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 February 24, 2016
No radiation from Japan's Fukushima disaster found in B.C. fish

 Nearly five years after a massive earthquake resulted in the Fukushima nuclear disaster in Japan, researchers in B.C. have found no detectable levels of contamination in fish along the West Coast.

Contamination in fish had been expected to increase, as levels for radioisotopes cesium-134 and 137 are getting higher in offshore sea water, according to Jay Cullen, a chemical oceanographer at the University of Victoria. But models showing how ocean circulation will carry that contamination suggest there is little reason for concern in B.C. "While we expect the contamination in fish to increase ... we don't expect those levels to approach levels that will be a danger to human health," Cullen said.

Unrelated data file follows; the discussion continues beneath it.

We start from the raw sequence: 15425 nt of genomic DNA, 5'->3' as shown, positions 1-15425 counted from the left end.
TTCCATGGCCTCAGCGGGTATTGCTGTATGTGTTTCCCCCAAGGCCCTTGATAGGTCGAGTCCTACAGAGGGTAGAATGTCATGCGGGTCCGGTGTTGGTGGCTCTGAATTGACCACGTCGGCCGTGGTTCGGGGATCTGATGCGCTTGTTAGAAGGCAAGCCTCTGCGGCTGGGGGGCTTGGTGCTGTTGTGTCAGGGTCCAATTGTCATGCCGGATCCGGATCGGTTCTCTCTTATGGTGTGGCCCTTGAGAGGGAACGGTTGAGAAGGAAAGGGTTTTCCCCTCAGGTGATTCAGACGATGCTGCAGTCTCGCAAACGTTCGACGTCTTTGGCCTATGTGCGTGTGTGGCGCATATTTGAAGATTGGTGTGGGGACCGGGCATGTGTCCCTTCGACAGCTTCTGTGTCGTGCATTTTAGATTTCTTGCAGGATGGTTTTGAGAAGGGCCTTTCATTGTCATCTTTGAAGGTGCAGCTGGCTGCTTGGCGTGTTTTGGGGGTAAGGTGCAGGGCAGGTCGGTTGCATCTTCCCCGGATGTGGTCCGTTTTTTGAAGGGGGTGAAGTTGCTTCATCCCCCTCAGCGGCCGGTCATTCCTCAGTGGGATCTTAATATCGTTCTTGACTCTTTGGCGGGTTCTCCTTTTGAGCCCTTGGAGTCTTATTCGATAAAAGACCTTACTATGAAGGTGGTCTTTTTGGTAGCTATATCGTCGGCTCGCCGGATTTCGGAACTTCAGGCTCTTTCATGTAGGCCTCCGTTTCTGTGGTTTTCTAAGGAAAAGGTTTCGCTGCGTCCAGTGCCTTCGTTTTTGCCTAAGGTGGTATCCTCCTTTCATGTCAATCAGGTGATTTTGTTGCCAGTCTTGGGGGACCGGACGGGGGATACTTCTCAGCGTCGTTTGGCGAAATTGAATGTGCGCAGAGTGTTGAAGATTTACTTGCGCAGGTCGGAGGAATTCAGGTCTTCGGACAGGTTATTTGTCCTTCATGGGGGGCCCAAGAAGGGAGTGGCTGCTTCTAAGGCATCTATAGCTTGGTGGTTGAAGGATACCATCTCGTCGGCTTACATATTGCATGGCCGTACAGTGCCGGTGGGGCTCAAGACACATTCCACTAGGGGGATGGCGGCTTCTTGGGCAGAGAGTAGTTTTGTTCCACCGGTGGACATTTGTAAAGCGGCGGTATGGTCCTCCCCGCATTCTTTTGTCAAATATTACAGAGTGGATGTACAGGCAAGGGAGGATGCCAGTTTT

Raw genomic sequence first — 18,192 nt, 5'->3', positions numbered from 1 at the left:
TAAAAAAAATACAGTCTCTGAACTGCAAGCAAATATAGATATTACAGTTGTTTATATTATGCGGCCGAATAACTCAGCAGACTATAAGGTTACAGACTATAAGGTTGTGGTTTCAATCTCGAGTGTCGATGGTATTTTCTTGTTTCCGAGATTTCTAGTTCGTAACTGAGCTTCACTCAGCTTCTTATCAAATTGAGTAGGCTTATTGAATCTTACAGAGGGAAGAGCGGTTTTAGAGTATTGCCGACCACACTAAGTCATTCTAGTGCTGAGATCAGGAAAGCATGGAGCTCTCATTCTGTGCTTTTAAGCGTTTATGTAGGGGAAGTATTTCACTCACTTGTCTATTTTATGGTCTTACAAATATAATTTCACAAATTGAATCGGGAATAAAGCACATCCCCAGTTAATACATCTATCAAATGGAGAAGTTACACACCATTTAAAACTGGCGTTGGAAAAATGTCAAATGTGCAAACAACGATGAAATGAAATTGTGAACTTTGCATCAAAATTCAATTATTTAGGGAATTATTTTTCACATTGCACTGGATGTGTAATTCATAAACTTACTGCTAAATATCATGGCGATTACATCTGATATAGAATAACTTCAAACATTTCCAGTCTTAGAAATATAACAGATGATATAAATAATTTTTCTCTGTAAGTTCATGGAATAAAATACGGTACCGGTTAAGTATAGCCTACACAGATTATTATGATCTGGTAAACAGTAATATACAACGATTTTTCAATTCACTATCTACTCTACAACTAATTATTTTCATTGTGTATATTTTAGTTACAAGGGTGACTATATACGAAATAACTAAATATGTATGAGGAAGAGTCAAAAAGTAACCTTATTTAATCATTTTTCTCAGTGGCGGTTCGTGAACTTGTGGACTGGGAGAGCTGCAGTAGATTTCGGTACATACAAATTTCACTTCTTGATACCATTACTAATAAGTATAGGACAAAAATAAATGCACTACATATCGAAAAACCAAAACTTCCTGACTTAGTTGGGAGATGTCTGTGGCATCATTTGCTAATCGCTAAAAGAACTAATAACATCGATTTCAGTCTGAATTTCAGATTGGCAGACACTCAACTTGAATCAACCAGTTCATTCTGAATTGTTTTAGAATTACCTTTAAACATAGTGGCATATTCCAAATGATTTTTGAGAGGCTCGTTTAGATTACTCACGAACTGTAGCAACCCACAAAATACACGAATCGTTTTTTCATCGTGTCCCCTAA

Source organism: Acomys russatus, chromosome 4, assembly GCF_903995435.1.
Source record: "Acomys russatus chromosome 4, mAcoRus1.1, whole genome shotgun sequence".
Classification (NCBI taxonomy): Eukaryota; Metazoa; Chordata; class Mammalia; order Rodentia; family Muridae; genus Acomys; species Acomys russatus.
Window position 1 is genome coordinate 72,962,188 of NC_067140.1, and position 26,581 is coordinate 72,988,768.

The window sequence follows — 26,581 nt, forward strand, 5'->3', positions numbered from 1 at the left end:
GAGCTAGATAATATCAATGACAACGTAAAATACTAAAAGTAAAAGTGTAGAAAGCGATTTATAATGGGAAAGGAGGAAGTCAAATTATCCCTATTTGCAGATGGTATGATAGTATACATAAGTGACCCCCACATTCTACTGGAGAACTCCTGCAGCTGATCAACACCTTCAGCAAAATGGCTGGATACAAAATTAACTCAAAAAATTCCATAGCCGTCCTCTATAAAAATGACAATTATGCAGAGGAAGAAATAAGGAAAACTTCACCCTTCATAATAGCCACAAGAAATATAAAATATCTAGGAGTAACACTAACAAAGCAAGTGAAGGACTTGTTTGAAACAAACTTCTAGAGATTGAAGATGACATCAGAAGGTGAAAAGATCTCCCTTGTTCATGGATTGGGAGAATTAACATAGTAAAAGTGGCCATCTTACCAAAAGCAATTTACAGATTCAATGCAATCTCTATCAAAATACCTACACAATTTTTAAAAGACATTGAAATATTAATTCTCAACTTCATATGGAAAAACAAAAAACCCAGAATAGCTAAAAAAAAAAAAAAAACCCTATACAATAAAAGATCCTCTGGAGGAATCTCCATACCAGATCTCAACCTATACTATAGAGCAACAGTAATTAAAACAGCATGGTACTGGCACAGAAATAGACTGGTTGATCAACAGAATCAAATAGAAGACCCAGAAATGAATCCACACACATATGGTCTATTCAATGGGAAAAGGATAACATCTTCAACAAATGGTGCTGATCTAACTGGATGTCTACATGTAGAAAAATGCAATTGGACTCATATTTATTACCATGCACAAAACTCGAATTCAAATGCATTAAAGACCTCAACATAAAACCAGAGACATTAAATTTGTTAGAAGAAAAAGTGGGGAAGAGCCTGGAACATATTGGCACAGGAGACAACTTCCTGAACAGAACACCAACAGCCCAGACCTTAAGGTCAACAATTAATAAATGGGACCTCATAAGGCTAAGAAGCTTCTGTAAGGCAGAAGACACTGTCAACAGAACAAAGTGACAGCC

Those projected contamination levels won't be harmful to the fish, either, he added.

Fukushima radioactivity was first detected 1,500 kilometres west of B.C. in June 2012, just over a year after a tsunami flooded the Fukushima Daiichi nuclear plant. Since then, people living along the Pacific coast of North America have raised concerns about the health and environmental impacts of possible contamination.

In the latest study, measurements were taken in 156 sockeye salmon and steelhead trout from locations up and down the coast last summer. They were tested for cesium-134, which is considered to be a unique indicator of radiation from the 2011 meltdown, as well as cesium-137, which lingers in the environment longer and can also be linked to nuclear weapons testing from last century. The data is available online at fukushimainform.ca.